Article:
Best Practices to Detect Carbon Monoxide in Your Clients’ Homes and Businesses

About 400 persons are killed in the United States every year from accidental carbon monoxide poisoning while more than 20,000 victims are sent to emergency rooms due to exposure.

By Kurt Wedig

Take a moment to think about the number of smoke and carbon monoxide (CO) detectors you’ve installed over the years. While smoke detectors conjure up images of fire and property damage, CO can be far more sinister, especially if left unmonitored.

To many home and business owners, their local installing security contractor is regarded as the expert when it comes to the technologies and solutions required to best safeguard their businesses, homes and loved ones. To fully protect their customers, it is critical that security dealers and integrators not only understand what CO is and why it’s dangerous, but be aware of best practices for monitoring and new solutions available to them that could potentially save a life.

CO is a poisonous, colorless, odorless and tasteless gas, and for all those reasons it is a silent killer. CO is a byproduct of combustion and is produced by the incomplete burning of natural gas and any other material containing carbon, such as gasoline, kerosene, oil, propane, coal or wood. This means that common household items, such as gas fires, oil-burning furnaces, portable generators and charcoal grills put people at risk of exposure to this poisonous gas.

When breathed in, CO displaces oxygen in the blood and deprives a person’s heart, brain and other vital organs of the oxygen required to function properly. Prolonged exposure or large amounts of CO can overcome a person in minutes without warning – causing them to lose consciousness and suffocate due to lack of oxygen.

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According to the Centers for Disease Control and Prevention (CDC), 400 Americans die every year from accidental CO poisoning, while more than 20,000 visit the emergency room and more than 4,000 are hospitalized due to exposure.

Mind the Placement

As frightening as CO is, there are very easy steps security dealers and integrators can take to ensure their customers’ homes and businesses are protected and the occupants are alerted to the presence of CO. For starters, placement is key. Ideally, and depending on the size of the installation, CO detectors should be placed strategically throughout the home or building.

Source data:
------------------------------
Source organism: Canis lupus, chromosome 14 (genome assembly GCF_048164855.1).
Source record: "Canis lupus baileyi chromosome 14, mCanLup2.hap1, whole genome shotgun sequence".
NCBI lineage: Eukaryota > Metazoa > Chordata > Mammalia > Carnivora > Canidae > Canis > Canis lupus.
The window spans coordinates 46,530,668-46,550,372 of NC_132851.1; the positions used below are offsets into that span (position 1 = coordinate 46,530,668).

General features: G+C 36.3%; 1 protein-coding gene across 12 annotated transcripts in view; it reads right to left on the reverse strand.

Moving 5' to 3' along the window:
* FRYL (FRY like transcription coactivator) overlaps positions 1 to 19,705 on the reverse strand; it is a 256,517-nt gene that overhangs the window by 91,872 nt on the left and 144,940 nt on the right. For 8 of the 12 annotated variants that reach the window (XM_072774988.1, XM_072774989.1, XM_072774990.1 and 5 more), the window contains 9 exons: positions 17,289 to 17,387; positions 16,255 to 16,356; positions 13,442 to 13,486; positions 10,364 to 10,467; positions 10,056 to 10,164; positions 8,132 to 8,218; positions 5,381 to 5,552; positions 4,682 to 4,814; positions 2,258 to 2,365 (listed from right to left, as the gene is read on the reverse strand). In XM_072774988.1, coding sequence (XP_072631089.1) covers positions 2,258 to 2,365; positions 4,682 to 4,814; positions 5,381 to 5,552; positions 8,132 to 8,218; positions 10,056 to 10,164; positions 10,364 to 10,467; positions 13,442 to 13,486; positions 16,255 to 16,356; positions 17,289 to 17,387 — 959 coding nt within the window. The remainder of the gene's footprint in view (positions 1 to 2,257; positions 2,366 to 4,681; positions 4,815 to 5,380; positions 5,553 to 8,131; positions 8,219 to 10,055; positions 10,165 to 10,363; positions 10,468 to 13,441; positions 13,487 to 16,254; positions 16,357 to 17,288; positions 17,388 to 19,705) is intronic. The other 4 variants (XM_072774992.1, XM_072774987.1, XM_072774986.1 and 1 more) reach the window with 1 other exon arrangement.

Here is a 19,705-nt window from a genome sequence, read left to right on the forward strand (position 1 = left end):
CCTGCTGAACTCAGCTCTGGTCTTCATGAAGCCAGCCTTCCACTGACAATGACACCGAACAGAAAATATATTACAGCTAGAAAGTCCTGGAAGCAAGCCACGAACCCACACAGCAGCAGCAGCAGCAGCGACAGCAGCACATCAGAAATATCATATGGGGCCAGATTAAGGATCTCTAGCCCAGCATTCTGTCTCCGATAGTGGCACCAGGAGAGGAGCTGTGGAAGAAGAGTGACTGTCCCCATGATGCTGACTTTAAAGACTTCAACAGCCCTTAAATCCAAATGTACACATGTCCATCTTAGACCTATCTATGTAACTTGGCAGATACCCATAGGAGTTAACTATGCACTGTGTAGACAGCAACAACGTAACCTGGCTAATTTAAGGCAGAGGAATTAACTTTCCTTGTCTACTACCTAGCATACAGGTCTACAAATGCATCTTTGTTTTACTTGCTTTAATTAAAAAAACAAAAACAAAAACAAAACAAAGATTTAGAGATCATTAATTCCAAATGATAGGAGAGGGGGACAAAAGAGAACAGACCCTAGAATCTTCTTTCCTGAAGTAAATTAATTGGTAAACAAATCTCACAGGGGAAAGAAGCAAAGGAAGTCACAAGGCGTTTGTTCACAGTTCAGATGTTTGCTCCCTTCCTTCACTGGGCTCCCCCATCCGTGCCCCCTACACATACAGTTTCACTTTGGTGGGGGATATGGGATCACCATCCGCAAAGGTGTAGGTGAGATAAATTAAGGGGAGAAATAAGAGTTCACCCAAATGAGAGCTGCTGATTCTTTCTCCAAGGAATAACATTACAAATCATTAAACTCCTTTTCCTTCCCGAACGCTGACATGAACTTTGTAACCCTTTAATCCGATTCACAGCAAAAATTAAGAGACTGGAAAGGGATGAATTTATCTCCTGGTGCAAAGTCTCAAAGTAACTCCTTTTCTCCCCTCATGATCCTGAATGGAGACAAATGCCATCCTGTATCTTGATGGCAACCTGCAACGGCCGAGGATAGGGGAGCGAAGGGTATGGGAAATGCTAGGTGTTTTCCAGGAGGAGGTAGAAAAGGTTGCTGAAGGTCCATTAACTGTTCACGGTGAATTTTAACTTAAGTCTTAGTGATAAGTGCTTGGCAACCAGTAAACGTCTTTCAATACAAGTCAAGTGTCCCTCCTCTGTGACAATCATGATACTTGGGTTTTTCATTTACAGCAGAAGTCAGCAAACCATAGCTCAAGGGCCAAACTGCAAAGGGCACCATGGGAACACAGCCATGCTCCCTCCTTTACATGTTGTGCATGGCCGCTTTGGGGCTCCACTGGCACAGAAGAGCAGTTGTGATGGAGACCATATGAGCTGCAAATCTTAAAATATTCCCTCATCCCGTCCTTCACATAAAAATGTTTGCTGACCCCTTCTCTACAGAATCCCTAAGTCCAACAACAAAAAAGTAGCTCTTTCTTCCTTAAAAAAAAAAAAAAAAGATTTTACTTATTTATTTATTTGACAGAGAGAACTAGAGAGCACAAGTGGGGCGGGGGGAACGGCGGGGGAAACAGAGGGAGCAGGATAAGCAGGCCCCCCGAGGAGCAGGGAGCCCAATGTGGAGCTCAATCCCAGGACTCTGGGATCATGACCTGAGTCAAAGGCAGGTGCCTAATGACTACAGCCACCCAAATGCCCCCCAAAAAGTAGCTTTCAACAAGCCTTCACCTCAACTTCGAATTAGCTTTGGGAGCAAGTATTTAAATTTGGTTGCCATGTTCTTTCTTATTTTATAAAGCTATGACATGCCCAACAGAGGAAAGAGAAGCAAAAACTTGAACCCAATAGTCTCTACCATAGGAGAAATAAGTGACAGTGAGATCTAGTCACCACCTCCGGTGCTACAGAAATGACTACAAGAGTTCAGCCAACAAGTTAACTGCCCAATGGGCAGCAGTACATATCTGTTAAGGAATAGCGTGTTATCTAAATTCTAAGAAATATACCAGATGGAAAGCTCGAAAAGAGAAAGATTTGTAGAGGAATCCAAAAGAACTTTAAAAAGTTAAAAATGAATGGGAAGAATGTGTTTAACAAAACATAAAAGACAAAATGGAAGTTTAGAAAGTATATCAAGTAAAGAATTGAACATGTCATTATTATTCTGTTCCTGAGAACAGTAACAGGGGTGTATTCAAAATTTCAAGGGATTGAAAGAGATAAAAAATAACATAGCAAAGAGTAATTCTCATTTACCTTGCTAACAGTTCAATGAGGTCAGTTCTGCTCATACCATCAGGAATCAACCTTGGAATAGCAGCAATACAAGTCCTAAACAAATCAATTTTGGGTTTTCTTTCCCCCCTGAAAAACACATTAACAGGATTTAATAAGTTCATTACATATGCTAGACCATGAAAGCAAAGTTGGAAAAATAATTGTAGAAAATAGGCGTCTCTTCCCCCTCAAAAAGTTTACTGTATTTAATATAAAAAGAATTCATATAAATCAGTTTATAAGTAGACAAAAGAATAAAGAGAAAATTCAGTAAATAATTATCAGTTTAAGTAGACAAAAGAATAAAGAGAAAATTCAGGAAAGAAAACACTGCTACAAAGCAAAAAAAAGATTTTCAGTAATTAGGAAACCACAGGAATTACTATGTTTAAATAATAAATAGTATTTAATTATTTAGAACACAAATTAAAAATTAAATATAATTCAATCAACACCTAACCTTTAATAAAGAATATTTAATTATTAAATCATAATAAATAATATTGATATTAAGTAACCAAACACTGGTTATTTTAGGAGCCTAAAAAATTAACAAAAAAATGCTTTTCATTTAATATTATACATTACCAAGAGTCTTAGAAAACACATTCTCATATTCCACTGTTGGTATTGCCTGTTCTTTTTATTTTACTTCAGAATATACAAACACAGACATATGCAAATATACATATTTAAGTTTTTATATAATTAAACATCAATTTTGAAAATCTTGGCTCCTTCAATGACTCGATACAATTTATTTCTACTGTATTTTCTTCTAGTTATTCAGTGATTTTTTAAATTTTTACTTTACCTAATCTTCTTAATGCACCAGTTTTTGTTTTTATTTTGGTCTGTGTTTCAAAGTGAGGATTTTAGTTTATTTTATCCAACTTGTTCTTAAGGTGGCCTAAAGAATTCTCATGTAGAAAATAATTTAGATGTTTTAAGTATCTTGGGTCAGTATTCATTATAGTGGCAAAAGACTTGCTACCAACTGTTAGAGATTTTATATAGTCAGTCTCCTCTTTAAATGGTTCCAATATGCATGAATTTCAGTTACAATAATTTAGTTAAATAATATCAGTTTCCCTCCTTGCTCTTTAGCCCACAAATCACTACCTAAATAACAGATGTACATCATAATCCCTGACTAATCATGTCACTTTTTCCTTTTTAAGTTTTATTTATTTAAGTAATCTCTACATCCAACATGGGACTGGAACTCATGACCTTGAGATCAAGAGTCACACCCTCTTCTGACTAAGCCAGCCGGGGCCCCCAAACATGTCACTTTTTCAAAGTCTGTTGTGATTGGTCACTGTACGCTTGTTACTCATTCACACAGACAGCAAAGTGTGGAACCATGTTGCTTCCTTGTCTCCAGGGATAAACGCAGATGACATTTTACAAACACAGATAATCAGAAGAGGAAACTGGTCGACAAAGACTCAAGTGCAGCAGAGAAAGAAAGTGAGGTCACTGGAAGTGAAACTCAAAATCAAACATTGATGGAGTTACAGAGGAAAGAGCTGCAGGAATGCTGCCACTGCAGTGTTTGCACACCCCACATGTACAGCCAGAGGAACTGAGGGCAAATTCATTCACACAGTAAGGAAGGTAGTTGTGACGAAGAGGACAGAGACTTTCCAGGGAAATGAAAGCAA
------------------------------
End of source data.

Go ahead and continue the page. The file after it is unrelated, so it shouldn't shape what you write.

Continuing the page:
Best practices dictate that a CO detector should be installed in all the common areas, with at least one sensor installed on each level. Since CO is a byproduct of combustion, it’s best to deploy a sensor wherever there is a fuel-fired appliance. For example, wherever a furnace or other gas-powered machine is running, a CO detector should be installed nearby. 

Not all CO detectors are created equally, and this is one area where home and building owners should look to their local security dealer and integrator for guidance and expertise.

Current fire, security and even CO alarms are all reactive in nature, which means they’re great at informing you of something that’s happening but not so great at predicting when trouble is about to occur.

For the most part, CO detectors operate in one of the three following ways: via a biomimetic sensor, metal oxide semiconductor, or electrochemical sensor. Biomimetic sensors use gels that change color after they absorb a certain amount of CO. Metal oxide semiconductors use silica chips that send an electrical signal to trigger an alarm, and electrochemical models leverage chemical solutions and electrodes that release currents to sound an alarm.